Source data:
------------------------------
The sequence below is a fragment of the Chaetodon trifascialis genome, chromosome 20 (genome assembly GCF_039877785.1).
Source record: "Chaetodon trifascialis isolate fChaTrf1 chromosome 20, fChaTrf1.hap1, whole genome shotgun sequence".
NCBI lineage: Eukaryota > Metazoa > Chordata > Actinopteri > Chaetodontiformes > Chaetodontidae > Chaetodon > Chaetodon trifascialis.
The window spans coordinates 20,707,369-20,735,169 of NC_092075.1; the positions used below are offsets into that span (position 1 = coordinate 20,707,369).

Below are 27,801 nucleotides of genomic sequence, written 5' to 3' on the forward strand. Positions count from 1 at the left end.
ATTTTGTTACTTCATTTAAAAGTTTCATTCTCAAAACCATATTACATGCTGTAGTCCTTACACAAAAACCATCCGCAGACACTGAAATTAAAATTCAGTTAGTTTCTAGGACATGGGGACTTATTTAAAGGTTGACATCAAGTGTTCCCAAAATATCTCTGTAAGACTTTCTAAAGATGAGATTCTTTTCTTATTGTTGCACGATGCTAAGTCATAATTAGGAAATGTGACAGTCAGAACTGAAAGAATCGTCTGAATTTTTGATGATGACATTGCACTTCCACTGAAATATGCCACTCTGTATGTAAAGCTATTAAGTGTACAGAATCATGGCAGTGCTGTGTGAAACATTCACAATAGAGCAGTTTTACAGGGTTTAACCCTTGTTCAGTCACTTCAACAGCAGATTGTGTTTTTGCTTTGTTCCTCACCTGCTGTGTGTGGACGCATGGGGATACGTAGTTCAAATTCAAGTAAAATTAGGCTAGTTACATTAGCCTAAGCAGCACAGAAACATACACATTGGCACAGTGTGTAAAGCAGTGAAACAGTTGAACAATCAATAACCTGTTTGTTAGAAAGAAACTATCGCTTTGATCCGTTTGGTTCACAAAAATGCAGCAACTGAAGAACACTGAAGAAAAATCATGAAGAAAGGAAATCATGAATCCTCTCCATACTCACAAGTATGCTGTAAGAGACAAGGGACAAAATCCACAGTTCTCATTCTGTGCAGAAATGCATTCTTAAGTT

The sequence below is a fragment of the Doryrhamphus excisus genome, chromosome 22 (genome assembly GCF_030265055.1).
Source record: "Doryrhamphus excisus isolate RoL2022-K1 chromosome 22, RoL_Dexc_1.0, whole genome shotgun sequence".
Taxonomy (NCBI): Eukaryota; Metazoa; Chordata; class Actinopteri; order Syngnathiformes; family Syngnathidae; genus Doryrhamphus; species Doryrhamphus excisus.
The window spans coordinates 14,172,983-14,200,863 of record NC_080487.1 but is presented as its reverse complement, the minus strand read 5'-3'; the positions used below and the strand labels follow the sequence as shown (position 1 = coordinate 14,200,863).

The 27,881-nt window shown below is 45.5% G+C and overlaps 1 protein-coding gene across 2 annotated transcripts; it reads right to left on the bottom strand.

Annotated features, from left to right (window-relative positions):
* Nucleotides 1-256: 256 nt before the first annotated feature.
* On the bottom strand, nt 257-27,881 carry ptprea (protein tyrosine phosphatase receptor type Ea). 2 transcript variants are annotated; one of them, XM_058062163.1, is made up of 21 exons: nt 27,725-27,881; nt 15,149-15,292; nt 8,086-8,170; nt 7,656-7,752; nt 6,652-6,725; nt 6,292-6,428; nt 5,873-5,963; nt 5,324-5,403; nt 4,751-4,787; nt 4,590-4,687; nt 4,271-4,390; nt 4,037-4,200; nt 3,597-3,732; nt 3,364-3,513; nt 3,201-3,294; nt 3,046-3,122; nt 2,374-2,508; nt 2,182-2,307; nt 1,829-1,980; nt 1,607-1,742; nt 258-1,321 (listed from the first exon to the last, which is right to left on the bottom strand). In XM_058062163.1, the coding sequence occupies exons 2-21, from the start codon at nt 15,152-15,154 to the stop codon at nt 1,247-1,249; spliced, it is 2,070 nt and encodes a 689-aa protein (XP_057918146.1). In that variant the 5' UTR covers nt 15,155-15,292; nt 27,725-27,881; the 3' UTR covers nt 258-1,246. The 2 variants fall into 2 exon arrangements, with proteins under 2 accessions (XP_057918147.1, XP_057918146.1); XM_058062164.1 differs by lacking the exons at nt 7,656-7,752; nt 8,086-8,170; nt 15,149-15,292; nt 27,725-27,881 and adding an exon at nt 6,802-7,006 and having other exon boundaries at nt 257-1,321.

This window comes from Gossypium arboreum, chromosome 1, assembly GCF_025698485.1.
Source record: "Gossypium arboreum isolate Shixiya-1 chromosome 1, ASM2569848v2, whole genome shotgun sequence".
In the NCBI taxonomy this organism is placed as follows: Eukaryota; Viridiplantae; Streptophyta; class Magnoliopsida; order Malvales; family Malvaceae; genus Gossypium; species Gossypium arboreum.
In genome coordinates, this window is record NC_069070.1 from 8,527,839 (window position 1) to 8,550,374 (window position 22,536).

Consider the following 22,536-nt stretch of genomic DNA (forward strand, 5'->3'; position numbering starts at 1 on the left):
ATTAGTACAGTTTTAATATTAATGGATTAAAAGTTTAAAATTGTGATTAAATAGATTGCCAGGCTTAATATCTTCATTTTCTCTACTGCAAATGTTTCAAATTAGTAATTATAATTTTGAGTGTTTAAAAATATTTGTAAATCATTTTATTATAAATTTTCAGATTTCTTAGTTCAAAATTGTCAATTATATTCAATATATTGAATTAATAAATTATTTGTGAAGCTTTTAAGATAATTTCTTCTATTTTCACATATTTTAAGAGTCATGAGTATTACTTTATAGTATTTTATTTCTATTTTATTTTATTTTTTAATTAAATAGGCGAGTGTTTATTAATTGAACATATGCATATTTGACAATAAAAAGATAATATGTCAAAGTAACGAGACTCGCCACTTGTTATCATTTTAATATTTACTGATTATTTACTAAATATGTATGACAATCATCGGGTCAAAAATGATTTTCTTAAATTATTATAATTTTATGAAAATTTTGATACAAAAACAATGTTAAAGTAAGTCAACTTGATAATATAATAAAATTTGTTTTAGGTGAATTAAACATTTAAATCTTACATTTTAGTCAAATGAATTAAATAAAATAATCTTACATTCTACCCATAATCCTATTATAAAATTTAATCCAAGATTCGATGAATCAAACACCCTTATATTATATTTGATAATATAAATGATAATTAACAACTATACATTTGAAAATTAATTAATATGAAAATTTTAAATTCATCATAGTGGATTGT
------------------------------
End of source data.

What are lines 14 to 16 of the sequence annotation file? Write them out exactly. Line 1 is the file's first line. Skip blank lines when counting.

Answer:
* On the bottom strand, nt 257-27,881 carry ptprea (protein tyrosine phosphatase receptor type Ea). 2 transcript variants are annotated; one of them, XM_058062163.1, is made up of 21 exons: nt 27,725-27,881; nt 15,149-15,292; nt 8,086-8,170; nt 7,656-7,752; nt 6,652-6,725; nt 6,292-6,428; nt 5,873-5,963; nt 5,324-5,403; nt 4,751-4,787; nt 4,590-4,687; nt 4,271-4,390; nt 4,037-4,200; nt 3,597-3,732; nt 3,364-3,513; nt 3,201-3,294; nt 3,046-3,122; nt 2,374-2,508; nt 2,182-2,307; nt 1,829-1,980; nt 1,607-1,742; nt 258-1,321 (listed from the first exon to the last, which is right to left on the bottom strand). In XM_058062163.1, the coding sequence occupies exons 2-21, from the start codon at nt 15,152-15,154 to the stop codon at nt 1,247-1,249; spliced, it is 2,070 nt and encodes a 689-aa protein (XP_057918146.1). In that variant the 5' UTR covers nt 15,155-15,292; nt 27,725-27,881; the 3' UTR covers nt 258-1,246. The 2 variants fall into 2 exon arrangements, with proteins under 2 accessions (XP_057918147.1, XP_057918146.1); XM_058062164.1 differs by lacking the exons at nt 7,656-7,752; nt 8,086-8,170; nt 15,149-15,292; nt 27,725-27,881 and adding an exon at nt 6,802-7,006 and having other exon boundaries at nt 257-1,321.

This window comes from Gossypium arboreum, chromosome 1, assembly GCF_025698485.1.
Source record: "Gossypium arboreum isolate Shixiya-1 chromosome 1, ASM2569848v2, whole genome shotgun sequence".